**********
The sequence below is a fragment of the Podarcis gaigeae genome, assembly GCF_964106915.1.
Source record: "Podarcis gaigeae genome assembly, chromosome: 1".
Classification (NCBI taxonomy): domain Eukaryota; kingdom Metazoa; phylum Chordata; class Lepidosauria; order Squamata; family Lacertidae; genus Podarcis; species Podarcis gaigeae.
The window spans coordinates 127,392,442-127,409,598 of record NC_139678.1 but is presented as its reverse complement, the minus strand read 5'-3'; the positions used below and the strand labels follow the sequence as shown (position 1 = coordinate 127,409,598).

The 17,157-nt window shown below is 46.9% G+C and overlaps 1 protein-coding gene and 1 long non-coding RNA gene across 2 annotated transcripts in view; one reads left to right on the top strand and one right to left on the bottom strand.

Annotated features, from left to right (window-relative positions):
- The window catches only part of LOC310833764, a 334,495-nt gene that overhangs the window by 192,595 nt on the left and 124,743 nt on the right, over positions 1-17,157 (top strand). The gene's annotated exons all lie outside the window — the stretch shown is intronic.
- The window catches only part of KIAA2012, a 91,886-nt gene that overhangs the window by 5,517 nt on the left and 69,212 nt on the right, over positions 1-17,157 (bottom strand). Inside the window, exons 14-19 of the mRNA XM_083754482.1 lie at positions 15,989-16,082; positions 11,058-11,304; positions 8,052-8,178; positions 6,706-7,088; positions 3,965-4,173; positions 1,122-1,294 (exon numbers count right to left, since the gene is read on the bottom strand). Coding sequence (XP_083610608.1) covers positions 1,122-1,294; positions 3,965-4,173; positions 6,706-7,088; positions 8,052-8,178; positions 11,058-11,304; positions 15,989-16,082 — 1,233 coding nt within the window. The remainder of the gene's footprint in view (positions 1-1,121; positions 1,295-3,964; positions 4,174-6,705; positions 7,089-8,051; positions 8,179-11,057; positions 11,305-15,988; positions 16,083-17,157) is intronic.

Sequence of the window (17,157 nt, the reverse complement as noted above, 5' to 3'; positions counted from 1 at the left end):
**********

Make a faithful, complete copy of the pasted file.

The sequence below is a fragment of the Podarcis gaigeae genome, assembly GCF_964106915.1.
Source record: "Podarcis gaigeae genome assembly, chromosome: 1".
Classification (NCBI taxonomy): domain Eukaryota; kingdom Metazoa; phylum Chordata; class Lepidosauria; order Squamata; family Lacertidae; genus Podarcis; species Podarcis gaigeae.
The window spans coordinates 127,392,442-127,409,598 of record NC_139678.1 but is presented as its reverse complement, the minus strand read 5'-3'; the positions used below and the strand labels follow the sequence as shown (position 1 = coordinate 127,409,598).

The 17,157-nt window shown below is 46.9% G+C and overlaps 1 protein-coding gene and 1 long non-coding RNA gene across 2 annotated transcripts in view; one reads left to right on the top strand and one right to left on the bottom strand.

Annotated features, from left to right (window-relative positions):
- The window catches only part of LOC310833764, a 334,495-nt gene that overhangs the window by 192,595 nt on the left and 124,743 nt on the right, over positions 1-17,157 (top strand). The gene's annotated exons all lie outside the window — the stretch shown is intronic.
- The window catches only part of KIAA2012, a 91,886-nt gene that overhangs the window by 5,517 nt on the left and 69,212 nt on the right, over positions 1-17,157 (bottom strand). Inside the window, exons 14-19 of the mRNA XM_083754482.1 lie at positions 15,989-16,082; positions 11,058-11,304; positions 8,052-8,178; positions 6,706-7,088; positions 3,965-4,173; positions 1,122-1,294 (exon numbers count right to left, since the gene is read on the bottom strand). Coding sequence (XP_083610608.1) covers positions 1,122-1,294; positions 3,965-4,173; positions 6,706-7,088; positions 8,052-8,178; positions 11,058-11,304; positions 15,989-16,082 — 1,233 coding nt within the window. The remainder of the gene's footprint in view (positions 1-1,121; positions 1,295-3,964; positions 4,174-6,705; positions 7,089-8,051; positions 8,179-11,057; positions 11,305-15,988; positions 16,083-17,157) is intronic.

Sequence of the window (17,157 nt, the reverse complement as noted above, 5' to 3'; positions counted from 1 at the left end):